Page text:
It's going to make a certain people my people and I will be their God, just like the old covenant made a certain people my people and made me their God. A notable similarity, I will be their God and they shall be my people, because both covenants, by their design, by their wording, by their stipulation, both covenants determine who belongs in that company that are called the people of God. The old covenant defined the people of God in a certain way and identified who belonged to that company. The new covenant defines the people of God in a certain way and defines who belongs to that company, a notable similarity. But beyond that similarity, we see there are several distinctions that are detailed for us in verses 33 and 34, and I will describe them in these words. Number one, there is the distinction of the nature of compliance in each covenant. Number two, there's the distinction of qualifications for membership in each covenant. And number three, there is a distinction in the way of righteousness under each of these two covenants. First of all, in regard to the nature of compliance, back to verse 33, this is the covenant that I will make with the house of Israel after those days, said the Lord. I will put my law in their minds and I will write it on their hearts and I will be their God and they shall be my people. No more shall every man teach his neighbor and every man his brother, saying, know the Lord, for they shall all know me from the least of them to the greatest of them, says the Lord. For I will forgive their iniquity and their sin.

I will remember no more. The nature of compliance now here, he doesn't remind us what the nature of compliance is under the old covenant. He simply tells us what it is under the new covenant. But we already know what it was under the old covenant by having read the Old Testament scriptures.

And the implication is pretty clear. If this is a new covenant, not like the one that I made with their fathers when I took them out of Egypt, but it's going to have this feature that is going to be different from what they had in the covenant coming out of Egypt, then we can see something of what the distinction is in the nature of its compliance. How the members of the covenant comply with the covenant.

And in short, the difference is the difference between external and internal. Compliance with the old covenant required external obedience. You did certain things externally. First of all, you were born into the bloodline of Abraham. That wasn't anything that you had any choice in. That was God's choice in your birth. That was your parents' identity.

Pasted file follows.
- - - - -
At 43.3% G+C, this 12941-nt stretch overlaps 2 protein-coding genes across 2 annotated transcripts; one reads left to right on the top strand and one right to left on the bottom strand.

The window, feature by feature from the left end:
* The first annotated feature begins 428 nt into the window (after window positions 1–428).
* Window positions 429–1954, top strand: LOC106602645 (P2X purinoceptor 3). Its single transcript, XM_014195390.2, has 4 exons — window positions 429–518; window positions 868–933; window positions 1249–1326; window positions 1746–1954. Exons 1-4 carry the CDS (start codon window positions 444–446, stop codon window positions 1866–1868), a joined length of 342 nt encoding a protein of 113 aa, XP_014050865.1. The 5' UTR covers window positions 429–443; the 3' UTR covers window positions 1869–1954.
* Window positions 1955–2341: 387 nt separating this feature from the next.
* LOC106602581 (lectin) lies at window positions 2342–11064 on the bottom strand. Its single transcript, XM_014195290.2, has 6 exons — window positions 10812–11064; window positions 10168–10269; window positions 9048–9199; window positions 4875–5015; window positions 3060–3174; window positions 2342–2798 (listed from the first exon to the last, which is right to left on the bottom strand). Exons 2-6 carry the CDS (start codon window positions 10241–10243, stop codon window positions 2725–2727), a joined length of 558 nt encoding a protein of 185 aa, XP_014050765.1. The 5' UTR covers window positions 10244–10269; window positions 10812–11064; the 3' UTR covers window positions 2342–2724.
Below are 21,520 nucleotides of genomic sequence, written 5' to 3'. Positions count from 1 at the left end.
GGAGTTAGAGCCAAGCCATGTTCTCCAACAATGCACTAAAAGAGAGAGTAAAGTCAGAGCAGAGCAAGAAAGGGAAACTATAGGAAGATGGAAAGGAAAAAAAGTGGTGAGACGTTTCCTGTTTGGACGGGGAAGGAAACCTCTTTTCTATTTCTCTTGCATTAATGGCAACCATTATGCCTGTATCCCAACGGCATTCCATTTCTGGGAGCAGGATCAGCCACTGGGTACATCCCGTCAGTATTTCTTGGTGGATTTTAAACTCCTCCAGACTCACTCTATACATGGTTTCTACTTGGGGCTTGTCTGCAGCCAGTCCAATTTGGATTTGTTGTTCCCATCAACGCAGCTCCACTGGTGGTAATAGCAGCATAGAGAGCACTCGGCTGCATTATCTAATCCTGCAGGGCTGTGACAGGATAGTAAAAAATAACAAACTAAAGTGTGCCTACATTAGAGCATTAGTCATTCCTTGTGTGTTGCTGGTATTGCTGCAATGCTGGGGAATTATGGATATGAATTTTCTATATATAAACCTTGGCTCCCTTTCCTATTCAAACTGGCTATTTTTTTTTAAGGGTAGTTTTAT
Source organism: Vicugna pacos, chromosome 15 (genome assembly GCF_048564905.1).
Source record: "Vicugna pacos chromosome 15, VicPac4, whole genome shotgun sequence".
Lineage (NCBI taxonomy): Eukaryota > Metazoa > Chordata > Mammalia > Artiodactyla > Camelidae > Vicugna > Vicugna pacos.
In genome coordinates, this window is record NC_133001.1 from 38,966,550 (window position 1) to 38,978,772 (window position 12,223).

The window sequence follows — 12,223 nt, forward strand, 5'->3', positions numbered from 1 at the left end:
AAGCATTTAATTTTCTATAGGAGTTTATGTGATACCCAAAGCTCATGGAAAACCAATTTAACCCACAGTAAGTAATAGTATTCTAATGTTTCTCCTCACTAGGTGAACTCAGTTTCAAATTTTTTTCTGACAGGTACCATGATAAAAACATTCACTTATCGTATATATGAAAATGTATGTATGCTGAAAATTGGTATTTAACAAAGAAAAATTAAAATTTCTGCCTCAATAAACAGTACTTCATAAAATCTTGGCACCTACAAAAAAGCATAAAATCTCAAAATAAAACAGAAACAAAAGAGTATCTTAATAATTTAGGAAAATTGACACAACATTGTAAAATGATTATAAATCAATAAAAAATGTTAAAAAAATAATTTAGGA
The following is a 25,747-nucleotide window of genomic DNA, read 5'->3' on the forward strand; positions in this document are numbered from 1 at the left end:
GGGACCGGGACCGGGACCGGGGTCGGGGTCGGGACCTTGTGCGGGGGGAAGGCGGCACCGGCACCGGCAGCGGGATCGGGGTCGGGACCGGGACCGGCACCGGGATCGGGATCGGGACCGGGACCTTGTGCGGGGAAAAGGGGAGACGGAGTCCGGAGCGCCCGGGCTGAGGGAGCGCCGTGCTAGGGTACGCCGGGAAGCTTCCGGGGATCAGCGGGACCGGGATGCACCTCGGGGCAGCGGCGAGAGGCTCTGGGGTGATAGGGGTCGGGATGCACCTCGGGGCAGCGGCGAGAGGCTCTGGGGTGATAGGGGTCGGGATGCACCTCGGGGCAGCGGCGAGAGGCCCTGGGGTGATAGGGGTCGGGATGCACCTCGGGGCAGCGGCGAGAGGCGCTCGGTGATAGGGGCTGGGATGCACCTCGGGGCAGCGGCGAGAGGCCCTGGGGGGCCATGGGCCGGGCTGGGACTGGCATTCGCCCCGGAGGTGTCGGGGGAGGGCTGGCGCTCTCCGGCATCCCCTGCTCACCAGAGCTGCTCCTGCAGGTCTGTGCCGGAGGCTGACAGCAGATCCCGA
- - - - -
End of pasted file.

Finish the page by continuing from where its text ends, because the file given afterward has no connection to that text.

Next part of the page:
But that's something external. You came into the covenant community by way of physical birth, not the new covenant. I'm getting ahead of myself here a little bit, but not the new covenant. For as many as received him to them, he gave power to become the sons of God, John tells us, who were born not of blood, not of the will of the flesh, not of something else, whatever else is in there, but of God.

Quite different, isn't it? But the old covenant, you became a part of the covenant by certain external things, birth, and then circumcision to the male children on the eighth day. Again, they didn't have a whole lot to do with that. Their parents did that for them. But their parents did do that because that was the stipulation, and that was how people came into the old covenant and became members of the covenant community and were identified as such. And so the nature of compliance in the old covenant was one of outward compliance, doing these things externally that made one a bona fide member of that covenant community, in contrast with the new covenant where the terms of compliance are inward, aren't they? I will put my law in their minds.

I will write it on their hearts. There's something different here. There's something new here. There's something internal here. This is a way of describing what we call the new birth or what we call regeneration. This is a compliance that doesn't have anything to do with ceremony or ritual. It has everything to do with the work of the Spirit of God in the heart.

It is an internal, internal way of complying. Inward desire that God gives, writing his law in the hearts of the members of this community so that they now have both a God-given ability and a God-given desire to comply with the terms of the new covenant, unlike the old covenant where the law was given and the law was commanded. The obedience was commanded and people promised to do it, but they had no desire to do it.